What Would Happen if You Used Your Vacuum Cleaner to Suck up Water?

What Would Happen if You Used Your Vacuum Cleaner to Suck up Water?

The short answer: If you used your vacuum cleaner to suck up water, the vacuum cleaner, if it’s not a ‘wet vac’ will end up malfunctioning, the motor would seize/burn out and you would possibly see smoke if you continued to suck up water regularly, these would be the least of your worries too, in some occasions you run the risk of electrocution.

Normal, traditional type vacuum cleaners are not built to suck up water unfortunately, in some situations, using a canister type vacuum, you may get away with it if the spillage is not severe but for regular water extraction, you would be better off purchasing a wet vac unit.


What happens if I vacuum up water?


Generally, if a vacuum sucks up a little moisture/liquid, no damage would be caused to it, especially if you remove the filter first.

By removing the filter, you prevent it from becoming wet, if the filter becomes wet, the next time you use the vacuum cleaner the filter will be damp and it will get blocked simply because of  the dust becoming wet and when dust becomes moist, it turns into a slushy slodge.

So if you really need to vacuum up water, make sure to remove the filter so there is a clear path for the liquid to go into the vacuum chamber.

Can you use a vacuum to pick up water?


If you have a wet vac type vacuum cleaner, then yes, these types of vacuums are designed to pick up or “extract” water from floors, surfaces and carpets, however, normal traditional vacuum cleaners, although can suck up water, shouldn’t be depended on for large extraction jobs.

If you are using a canister type vacuum cleaner such as a Henry , you might be able to get away with sucking up water safely, if you remove the filter first, but do this at your own risk and do not use it in this way for long periods of time as it could damage your vacuum cleaners’ motor.


Can you get electrocuted by vacuuming water?


There is a small chance of being electrocuted when using a non “wet vac” cleaner to extract water, this is simply because normal vacuum cleaners aren’t specifically designed for this purpose, wet vac models on the other hand are designed for water usage and extraction, the insides of the machine are water-proofed/resistant, therefore no water can infiltrate any components inside the unit.

Getting water or liquids into any type of electronics can be dangerous so please take caution if you are attempting to use your vacuum cleaner to suck up water and as mentioned, this will most likely void any warranties and could potentially be very dangerous.


How do you suck water up with a vacuum cleaner?


In order to suck water up with a vacuum cleaner, generally you would want/need a wet vac, if your surface is tile or hardwood, turn on your wet vacuum and slowly go over the surface with your vacuum, do this in slow motions, by doing so, you make sure that the liquid is properly extracted from the floor otherwise vigorous motions can lead to surfaces not being extracted enough, so make sure you go back and forth in slow repetitive motions.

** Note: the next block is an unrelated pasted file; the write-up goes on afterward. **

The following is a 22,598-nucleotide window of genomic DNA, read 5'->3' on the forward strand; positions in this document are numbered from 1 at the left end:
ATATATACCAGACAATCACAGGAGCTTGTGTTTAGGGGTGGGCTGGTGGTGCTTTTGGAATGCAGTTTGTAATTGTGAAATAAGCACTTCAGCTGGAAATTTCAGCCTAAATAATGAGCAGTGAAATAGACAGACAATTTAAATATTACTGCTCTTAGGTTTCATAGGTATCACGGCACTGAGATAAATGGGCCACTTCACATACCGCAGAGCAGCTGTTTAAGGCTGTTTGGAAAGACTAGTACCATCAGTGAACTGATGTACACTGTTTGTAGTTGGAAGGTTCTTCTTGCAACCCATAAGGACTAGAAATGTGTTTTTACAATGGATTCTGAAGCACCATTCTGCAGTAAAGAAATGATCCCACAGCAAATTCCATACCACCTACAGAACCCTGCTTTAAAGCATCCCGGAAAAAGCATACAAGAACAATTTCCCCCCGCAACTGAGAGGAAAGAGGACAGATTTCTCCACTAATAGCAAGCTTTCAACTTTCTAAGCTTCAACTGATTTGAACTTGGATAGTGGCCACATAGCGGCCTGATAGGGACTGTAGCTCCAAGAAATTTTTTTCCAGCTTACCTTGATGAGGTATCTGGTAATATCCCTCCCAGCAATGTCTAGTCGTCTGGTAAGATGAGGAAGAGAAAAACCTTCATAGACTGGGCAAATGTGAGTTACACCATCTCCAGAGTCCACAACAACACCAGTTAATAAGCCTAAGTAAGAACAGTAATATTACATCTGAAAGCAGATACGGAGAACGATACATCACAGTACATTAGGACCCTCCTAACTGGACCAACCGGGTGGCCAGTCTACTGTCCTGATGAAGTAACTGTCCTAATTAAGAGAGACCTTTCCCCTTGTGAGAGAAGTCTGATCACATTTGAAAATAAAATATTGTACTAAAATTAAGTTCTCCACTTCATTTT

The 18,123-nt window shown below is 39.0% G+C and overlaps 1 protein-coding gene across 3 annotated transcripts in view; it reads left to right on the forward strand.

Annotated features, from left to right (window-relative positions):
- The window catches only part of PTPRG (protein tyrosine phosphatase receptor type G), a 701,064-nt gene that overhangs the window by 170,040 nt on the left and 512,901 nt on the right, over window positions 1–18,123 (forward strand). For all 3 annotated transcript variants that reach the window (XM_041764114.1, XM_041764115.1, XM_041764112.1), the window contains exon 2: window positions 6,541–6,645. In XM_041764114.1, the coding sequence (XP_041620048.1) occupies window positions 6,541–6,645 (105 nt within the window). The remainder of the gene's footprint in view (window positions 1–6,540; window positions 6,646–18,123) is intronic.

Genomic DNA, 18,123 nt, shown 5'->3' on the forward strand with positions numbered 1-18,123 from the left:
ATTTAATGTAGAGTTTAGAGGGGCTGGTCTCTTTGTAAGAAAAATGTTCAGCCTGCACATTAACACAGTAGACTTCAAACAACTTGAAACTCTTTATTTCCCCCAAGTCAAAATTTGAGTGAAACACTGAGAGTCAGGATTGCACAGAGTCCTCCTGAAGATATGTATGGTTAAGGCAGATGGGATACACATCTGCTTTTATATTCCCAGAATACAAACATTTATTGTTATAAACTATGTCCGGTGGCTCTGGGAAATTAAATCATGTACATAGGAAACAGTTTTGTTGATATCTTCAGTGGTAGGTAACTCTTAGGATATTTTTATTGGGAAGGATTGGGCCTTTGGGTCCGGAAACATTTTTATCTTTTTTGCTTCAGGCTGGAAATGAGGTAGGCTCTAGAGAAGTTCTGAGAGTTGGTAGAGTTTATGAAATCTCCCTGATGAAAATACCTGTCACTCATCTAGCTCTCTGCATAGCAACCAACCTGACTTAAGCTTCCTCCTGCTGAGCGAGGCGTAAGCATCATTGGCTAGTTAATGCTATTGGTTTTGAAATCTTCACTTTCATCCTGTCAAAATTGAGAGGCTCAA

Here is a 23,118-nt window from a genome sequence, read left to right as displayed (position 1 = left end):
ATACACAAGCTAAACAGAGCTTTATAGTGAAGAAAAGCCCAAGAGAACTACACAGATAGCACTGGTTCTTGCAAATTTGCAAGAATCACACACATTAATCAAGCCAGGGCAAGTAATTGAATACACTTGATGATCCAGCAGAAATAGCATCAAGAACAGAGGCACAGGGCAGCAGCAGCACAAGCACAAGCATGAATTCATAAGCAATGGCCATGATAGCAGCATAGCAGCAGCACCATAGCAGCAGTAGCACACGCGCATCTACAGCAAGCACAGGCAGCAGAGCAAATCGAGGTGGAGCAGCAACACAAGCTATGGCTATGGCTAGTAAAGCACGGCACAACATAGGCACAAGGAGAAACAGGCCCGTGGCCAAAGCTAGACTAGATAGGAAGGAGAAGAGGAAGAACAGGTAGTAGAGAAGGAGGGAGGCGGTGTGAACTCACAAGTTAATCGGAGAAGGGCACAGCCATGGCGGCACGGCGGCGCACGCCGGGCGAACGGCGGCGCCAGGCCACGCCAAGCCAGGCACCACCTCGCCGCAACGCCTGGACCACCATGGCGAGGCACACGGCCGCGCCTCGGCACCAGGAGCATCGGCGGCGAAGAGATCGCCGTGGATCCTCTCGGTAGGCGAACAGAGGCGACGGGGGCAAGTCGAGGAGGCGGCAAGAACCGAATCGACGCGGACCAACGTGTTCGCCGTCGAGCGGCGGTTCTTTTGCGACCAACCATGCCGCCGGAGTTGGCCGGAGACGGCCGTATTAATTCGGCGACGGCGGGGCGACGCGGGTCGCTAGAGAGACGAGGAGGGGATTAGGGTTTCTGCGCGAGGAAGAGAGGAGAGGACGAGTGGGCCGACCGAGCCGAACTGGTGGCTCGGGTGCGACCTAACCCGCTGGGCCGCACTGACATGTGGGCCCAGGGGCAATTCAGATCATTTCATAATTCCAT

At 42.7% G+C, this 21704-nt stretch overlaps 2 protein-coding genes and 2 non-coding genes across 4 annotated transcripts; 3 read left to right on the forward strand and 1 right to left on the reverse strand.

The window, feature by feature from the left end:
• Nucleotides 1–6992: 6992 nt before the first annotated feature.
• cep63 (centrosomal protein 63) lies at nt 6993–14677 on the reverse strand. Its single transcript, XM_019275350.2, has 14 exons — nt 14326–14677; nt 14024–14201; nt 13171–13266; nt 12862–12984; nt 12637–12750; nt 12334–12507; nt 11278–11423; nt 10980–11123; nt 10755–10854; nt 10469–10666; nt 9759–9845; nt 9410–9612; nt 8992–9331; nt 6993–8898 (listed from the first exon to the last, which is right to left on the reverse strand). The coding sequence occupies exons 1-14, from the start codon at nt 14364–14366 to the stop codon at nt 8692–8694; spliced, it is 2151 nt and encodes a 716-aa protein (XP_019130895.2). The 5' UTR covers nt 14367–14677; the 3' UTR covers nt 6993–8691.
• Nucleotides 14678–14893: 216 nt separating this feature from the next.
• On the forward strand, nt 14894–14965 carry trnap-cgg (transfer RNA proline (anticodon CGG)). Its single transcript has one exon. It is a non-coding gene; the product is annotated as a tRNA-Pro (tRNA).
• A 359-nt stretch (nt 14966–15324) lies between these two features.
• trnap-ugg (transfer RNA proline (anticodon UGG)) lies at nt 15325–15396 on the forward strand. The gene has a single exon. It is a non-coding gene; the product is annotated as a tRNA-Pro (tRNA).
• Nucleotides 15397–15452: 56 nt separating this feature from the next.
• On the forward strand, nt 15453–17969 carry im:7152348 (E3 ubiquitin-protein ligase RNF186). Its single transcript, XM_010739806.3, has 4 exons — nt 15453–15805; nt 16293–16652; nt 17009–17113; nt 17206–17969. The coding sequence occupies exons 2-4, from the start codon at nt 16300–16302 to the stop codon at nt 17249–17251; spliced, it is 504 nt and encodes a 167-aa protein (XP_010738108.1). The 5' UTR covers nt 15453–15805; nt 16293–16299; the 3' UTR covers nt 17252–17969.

If your surface is carpet of upholstery, you will need to go back and forth over the area a number of times as water will need to thoroughly be extracted from the fibers within the material, if not, you will start to smell a musky or damp smell in the area, so keep going over the affected area until the surface is completely touch dry, you can press the carpet with your hand to see if any liquid or moisture is left and if you feel that is it still wet, give it a few more passes.


Will sucking up water ruin a household vacuum cleaner?


Sucking up water with a household vacuum cleaner may indeed ruin it, however, if you minimize the risk involved, by removing the air filter and making sure there are no blockages from the hose to the bin container, using a household vacuum cleaner in short bursts, can be effective with minimal damages but do this at your own risk.

Normally, wet vacs have extra power or a water extraction boost mode, more suction is needed as water is heavier than dust and debris, so even if your household vacuum cleaner doesn’t go out with a bang, it will be less effective at sucking up water than a wet vac would.


What is the best wet vac?


If you need a vacuum cleaner to suck up water regularly, we recommend purchasing a wet vac, they are not very expensive and at least you know you will not be putting your household vacuum cleaner at risk of damage.

There are various well known brands that specialize in extracting water, we very much recommend these models below.





What Would Happen if You Used Your Vacuum Cleaner to Suck up Water? Well, one of two things ‘could’ happen, either nothing, and your vacuum cleaner will live another day to tell the tale or… it could go up in a heap of smoke.

No one can truly give you a definitive answer to this, it very much depends on many variables, such as…

– How long are you using it for water extraction?

– How much water is being sucked up?

– Have you removed the air filter before you sucked up water?

– Has the water infiltrated the vacuum cleaners internals?

Making sure that you remove the air filter and only use it for short bursts should limit any damages to the machine but it isn’t recommended to use a household vacuuum cleaner to suck up water. Be careful.